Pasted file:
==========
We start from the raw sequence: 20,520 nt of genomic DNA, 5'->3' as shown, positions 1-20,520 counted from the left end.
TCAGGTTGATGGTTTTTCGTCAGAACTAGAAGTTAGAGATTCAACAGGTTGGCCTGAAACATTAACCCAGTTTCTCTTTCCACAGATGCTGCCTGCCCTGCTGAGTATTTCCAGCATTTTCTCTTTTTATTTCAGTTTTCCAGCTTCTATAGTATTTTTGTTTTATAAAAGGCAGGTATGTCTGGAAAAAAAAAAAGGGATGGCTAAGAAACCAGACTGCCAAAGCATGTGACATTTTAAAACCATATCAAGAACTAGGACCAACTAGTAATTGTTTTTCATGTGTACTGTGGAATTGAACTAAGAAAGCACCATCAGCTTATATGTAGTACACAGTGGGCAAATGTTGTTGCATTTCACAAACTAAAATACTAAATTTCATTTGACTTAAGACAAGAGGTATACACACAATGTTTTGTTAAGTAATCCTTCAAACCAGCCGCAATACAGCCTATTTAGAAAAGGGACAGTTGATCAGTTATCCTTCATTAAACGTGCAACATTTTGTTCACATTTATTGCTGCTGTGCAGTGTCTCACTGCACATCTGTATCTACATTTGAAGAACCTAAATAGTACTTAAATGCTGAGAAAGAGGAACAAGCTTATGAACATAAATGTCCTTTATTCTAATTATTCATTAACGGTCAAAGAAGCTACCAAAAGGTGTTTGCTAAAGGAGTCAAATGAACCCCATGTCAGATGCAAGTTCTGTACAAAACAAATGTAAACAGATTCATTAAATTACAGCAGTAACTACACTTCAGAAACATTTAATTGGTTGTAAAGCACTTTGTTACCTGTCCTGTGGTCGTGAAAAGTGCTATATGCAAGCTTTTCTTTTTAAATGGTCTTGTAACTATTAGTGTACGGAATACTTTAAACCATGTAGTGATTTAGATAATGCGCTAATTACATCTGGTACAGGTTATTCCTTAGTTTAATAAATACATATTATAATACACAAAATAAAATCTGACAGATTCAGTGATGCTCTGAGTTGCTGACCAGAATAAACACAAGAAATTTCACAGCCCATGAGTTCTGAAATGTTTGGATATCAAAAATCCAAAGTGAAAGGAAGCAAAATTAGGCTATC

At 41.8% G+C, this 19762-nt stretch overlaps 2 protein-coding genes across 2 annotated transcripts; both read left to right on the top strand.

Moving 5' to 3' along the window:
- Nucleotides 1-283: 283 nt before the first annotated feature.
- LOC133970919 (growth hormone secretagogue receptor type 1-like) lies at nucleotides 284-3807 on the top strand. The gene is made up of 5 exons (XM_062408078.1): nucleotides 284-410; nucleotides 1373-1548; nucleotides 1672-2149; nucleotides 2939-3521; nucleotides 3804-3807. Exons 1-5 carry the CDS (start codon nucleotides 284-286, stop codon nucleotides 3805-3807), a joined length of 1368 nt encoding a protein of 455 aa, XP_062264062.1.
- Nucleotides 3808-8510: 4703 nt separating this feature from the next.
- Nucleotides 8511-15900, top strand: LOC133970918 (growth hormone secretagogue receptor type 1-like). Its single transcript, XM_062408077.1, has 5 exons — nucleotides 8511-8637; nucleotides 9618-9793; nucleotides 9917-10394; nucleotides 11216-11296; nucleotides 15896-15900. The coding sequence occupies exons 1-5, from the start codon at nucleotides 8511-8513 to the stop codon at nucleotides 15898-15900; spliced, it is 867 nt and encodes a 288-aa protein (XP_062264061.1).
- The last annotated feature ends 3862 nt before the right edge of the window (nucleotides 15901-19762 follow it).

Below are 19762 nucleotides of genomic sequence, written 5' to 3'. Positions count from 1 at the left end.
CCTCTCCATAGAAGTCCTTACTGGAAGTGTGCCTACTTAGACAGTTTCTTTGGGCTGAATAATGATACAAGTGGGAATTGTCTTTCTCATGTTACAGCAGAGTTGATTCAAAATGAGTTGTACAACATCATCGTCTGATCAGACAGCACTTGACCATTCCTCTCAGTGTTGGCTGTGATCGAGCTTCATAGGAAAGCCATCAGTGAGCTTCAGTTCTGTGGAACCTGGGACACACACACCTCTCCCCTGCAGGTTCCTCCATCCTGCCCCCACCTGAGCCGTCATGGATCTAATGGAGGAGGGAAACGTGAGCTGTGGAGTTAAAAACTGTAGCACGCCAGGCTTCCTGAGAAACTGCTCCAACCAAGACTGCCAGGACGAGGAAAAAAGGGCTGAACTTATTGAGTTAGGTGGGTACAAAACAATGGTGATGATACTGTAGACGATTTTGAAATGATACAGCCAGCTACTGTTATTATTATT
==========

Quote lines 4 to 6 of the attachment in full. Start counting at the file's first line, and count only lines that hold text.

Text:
Moving 5' to 3' along the window:
- Nucleotides 1-283: 283 nt before the first annotated feature.
- LOC133970919 (growth hormone secretagogue receptor type 1-like) lies at nucleotides 284-3807 on the top strand. The gene is made up of 5 exons (XM_062408078.1): nucleotides 284-410; nucleotides 1373-1548; nucleotides 1672-2149; nucleotides 2939-3521; nucleotides 3804-3807. Exons 1-5 carry the CDS (start codon nucleotides 284-286, stop codon nucleotides 3805-3807), a joined length of 1368 nt encoding a protein of 455 aa, XP_062264062.1.